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Article Reference Vier nieuwe boktorsoorten aan de westrand van Brussel (Coleoptera: Cerambycidae)
Located in Library / RBINS Staff Publications 2019
Article Reference Vingt-deuxième contribution à l’étude des Callichromatini africains: description de deux espèces et deux sous-espèces nouvelles de Synaptola (Coleoptera, Cerambycidae, Cerambycinae, Callichromatini).
Located in Library / RBINS collections by external author(s)
Inproceedings Reference Virtual biomechanical analysis of the lower limbs of a Neandertal
Located in Library / RBINS Staff Publications
Article Reference Virtual reconstruction of the Neandertal lower limbs with an estimation of hamstring muscle moment arms
A major problem of fossil hominid analysis is a lack of complete specimens. Many individual specimens have been damaged by the effects of diagenesis and excavation. Significant advances in the field of three dimensional image processing (3D) have enabled the creation of accurately scaled reconstructions of individual fossil bones using mirrored parts of the same fossil bone or human/fossil hominid equivalents. This study presents, for the first time, a method to reconstruct a 3D virtual model of the lower limb of the Neandertal using different bones from different fossil remains (Spy II, Neandertal 1 and Kebara 2) and integrating them into a single model of the Neandertal lower limb. A biomechanical analysis of the model was performed, including computer graphics visualization of the results, motion displacement graphs and muscle moment arms. The overall method has been implemented into an open-source customized software (lhpFusionBox) developed for the biomechanical study of the musculoskeletal system.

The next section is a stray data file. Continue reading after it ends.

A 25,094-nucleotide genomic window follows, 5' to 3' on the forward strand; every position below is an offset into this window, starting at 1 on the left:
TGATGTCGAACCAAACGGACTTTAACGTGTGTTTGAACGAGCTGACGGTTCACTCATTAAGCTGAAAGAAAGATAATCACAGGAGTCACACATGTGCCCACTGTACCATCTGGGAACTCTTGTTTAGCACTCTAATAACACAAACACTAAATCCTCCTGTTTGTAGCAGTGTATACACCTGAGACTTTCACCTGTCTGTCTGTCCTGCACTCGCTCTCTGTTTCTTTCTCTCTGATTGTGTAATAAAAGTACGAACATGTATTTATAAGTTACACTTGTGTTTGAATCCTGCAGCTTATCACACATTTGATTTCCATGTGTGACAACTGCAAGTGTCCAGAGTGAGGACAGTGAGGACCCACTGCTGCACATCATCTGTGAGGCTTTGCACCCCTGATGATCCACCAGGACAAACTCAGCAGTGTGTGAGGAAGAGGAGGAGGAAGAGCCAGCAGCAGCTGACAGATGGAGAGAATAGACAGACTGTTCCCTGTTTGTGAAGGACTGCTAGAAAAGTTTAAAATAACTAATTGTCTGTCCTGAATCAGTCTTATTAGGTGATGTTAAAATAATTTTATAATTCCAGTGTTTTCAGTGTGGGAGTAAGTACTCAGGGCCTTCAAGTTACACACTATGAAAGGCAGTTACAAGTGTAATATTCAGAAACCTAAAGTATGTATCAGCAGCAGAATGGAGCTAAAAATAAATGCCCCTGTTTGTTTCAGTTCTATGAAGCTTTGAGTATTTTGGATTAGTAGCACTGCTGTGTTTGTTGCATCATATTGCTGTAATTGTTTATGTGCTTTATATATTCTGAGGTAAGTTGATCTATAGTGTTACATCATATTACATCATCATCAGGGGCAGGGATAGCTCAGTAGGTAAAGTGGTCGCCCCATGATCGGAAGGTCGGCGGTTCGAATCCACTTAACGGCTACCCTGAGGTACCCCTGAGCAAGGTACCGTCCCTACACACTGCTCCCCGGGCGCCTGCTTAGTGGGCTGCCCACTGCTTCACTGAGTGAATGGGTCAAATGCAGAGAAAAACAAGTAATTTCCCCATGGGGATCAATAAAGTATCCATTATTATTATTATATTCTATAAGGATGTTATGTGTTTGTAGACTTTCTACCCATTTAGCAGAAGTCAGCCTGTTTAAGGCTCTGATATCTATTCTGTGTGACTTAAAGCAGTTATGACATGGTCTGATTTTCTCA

Located in Library / RBINS Staff Publications
Article Reference Virtual reconstruction of the skull of Bernissartia fagesii and current understanding of the neosuchian–eusuchian transition
Since the description of Isisfordia duncani, a number of new extinct species and revisions of previously described species have prompted a variety of contradicting phylogenetic hypotheses on the topology of Neosuchia. As a consequence, a consensus on the rooting of Eusuchia in relation to other neosuchian clades has not been reached and the origin of the group remains unsettled. Exemplifying this, Bernissartia fagesii, from the Early Cretaceous of Belgium, has long been considered a key taxon for understanding the origin of Eusuchia, but more recent hypotheses found support for a more basal position, as an ally to goniopholidids, paralligatorids or atoposaurids. Because many details of the anatomy of the type specimen are hidden by glue and the sediment adhering to the fossils, a number of characters are pending confirmation. Based on computed tomography data, we extract bones of the cranium and mandibles, describe new characters and re-evaluate anatomical details in the lectotype specimen. Our phylogenetic analysis confirms that B. fagesii is a derived neosuchian, unrelated to atoposaurids, goniopholidids and paralligatorids. We recover B. fagesii and Koumpiodontosuchus aprosdokiti in a basal position within Eusuchia, together with Susisuchidae, a group of gondwanan neosuchians containing Susisuchus and Isisfordia, which here form a polytomy with Hylaeochampsidae. The presence/absence of pterygoid-bound internal choanae cannot be used to fully resolve relationships at the neosuchian–eusuchian transition because of the variability of this character even at the familial level, as recently reported within susisuchids and bernissartiids. There is no doubt that true eusuchians were present in Laurasia as early as the Early Cretaceous, the hylaeochampsid Hylaeochampsa vectiana being the oldest (Barremian) undoubted representative. But whether the Eusuchia were also present in southern landmasses depends on solving the phylogenetic position of susisuchids and other less known gondwanan forms within or outside Eusuchia.